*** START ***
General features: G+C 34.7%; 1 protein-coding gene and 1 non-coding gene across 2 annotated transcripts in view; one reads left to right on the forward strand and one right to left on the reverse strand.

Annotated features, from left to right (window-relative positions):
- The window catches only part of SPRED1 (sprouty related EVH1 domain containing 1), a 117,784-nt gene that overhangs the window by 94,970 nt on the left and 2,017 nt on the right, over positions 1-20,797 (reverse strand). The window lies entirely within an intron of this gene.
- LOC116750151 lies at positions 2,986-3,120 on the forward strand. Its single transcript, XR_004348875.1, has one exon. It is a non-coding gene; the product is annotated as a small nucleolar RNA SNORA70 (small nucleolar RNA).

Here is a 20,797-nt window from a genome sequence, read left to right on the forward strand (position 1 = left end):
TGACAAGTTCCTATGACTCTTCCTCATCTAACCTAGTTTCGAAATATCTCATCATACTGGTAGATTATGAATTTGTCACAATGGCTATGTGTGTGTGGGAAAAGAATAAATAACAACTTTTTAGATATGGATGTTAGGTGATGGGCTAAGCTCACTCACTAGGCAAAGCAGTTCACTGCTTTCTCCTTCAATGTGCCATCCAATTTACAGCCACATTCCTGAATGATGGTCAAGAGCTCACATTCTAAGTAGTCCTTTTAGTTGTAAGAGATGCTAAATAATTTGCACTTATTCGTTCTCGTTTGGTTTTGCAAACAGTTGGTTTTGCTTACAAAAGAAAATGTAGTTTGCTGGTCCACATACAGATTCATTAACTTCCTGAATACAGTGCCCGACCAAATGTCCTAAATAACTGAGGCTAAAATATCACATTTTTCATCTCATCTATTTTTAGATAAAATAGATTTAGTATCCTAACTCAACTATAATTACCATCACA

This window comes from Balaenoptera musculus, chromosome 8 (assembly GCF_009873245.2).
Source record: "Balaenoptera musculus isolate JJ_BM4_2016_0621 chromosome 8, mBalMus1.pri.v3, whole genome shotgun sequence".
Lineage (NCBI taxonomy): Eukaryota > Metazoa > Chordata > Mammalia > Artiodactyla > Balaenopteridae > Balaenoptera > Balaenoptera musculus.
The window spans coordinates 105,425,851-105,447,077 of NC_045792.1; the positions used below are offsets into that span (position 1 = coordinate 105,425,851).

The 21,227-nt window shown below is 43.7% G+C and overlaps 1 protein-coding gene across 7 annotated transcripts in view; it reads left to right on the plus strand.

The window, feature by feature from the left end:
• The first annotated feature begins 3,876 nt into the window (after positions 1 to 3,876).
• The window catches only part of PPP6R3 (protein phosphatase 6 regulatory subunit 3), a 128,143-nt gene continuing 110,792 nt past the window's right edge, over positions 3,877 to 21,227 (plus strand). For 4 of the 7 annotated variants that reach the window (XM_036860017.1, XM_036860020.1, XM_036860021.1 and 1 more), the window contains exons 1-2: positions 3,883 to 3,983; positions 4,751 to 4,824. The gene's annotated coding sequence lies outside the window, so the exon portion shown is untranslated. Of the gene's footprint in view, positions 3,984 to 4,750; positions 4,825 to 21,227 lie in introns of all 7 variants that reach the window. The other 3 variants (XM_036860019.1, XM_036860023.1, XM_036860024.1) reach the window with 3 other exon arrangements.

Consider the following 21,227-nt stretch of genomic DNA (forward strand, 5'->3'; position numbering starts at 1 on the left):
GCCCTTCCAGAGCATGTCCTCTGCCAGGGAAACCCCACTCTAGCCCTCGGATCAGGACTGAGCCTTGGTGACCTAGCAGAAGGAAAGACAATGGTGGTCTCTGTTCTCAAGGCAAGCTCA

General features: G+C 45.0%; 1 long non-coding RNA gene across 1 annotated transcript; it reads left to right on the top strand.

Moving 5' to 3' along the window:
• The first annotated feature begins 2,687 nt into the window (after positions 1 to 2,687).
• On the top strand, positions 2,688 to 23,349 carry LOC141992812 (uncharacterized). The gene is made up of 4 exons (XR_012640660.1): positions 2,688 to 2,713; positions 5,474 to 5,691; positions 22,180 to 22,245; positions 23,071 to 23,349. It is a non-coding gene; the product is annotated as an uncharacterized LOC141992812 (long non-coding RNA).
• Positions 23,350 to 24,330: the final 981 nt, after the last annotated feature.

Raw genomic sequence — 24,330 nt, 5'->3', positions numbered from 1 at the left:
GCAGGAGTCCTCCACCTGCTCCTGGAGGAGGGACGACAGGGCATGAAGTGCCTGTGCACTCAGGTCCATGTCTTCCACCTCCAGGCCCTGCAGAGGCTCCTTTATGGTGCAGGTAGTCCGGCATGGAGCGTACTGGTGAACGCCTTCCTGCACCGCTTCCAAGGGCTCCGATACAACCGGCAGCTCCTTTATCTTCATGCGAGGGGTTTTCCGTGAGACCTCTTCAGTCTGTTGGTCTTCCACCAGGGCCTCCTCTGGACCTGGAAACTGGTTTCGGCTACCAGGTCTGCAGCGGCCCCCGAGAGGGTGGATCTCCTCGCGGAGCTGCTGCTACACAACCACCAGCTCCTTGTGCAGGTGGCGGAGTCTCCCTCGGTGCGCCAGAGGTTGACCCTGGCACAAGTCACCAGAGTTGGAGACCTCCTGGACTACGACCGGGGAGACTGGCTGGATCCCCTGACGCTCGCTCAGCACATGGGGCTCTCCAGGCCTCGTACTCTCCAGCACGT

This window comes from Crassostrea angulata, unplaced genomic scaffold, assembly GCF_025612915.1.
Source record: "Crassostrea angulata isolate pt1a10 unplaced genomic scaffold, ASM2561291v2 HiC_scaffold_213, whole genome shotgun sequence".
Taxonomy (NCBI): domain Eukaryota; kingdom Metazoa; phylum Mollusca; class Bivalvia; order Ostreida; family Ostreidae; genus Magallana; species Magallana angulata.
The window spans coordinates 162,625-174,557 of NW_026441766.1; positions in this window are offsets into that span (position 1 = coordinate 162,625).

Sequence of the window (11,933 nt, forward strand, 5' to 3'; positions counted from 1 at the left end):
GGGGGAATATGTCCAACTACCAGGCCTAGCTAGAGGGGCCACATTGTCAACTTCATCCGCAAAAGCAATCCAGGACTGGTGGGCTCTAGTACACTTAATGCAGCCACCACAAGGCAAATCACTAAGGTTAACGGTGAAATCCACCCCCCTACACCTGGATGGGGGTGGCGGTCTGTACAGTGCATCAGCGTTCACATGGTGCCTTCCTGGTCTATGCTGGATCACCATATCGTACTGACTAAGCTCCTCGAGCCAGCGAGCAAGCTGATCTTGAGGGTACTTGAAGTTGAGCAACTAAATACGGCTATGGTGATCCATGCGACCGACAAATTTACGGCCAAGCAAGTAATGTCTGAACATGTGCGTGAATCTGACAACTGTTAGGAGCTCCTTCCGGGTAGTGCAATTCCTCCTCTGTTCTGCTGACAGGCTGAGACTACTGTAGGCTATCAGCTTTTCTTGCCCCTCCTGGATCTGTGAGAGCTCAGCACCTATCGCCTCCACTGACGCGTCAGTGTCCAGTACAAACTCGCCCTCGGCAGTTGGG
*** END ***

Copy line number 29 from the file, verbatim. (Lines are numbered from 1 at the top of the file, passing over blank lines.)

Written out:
GGGGGAATATGTCCAACTACCAGGCCTAGCTAGAGGGGCCACATTGTCAACTTCATCCGCAAAAGCAATCCAGGACTGGTGGGCTCTAGTACACTTAATGCAGCCACCACAAGGCAAATCACTAAGGTTAACGGTGAAATCCACCCCCCTACACCTGGATGGGGGTGGCGGTCTGTACAGTGCATCAGCGTTCACATGGTGCCTTCCTGGTCTATGCTGGATCACCATATCGTACTGACTAAGCTCCTCGAGCCAGCGAGCAAGCTGATCTTGAGGGTACTTGAAGTTGAGCAACTAAATACGGCTATGGTGATCCATGCGACCGACAAATTTACGGCCAAGCAAGTAATGTCTGAACATGTGCGTGAATCTGACAACTGTTAGGAGCTCCTTCCGGGTAGTGCAATTCCTCCTCTGTTCTGCTGACAGGCTGAGACTACTGTAGGCTATCAGCTTTTCTTGCCCCTCCTGGATCTGTGAGAGCTCAGCACCTATCGCCTCCACTGACGCGTCAGTGTCCAGTACAAACTCGCCCTCGGCAGTTGGG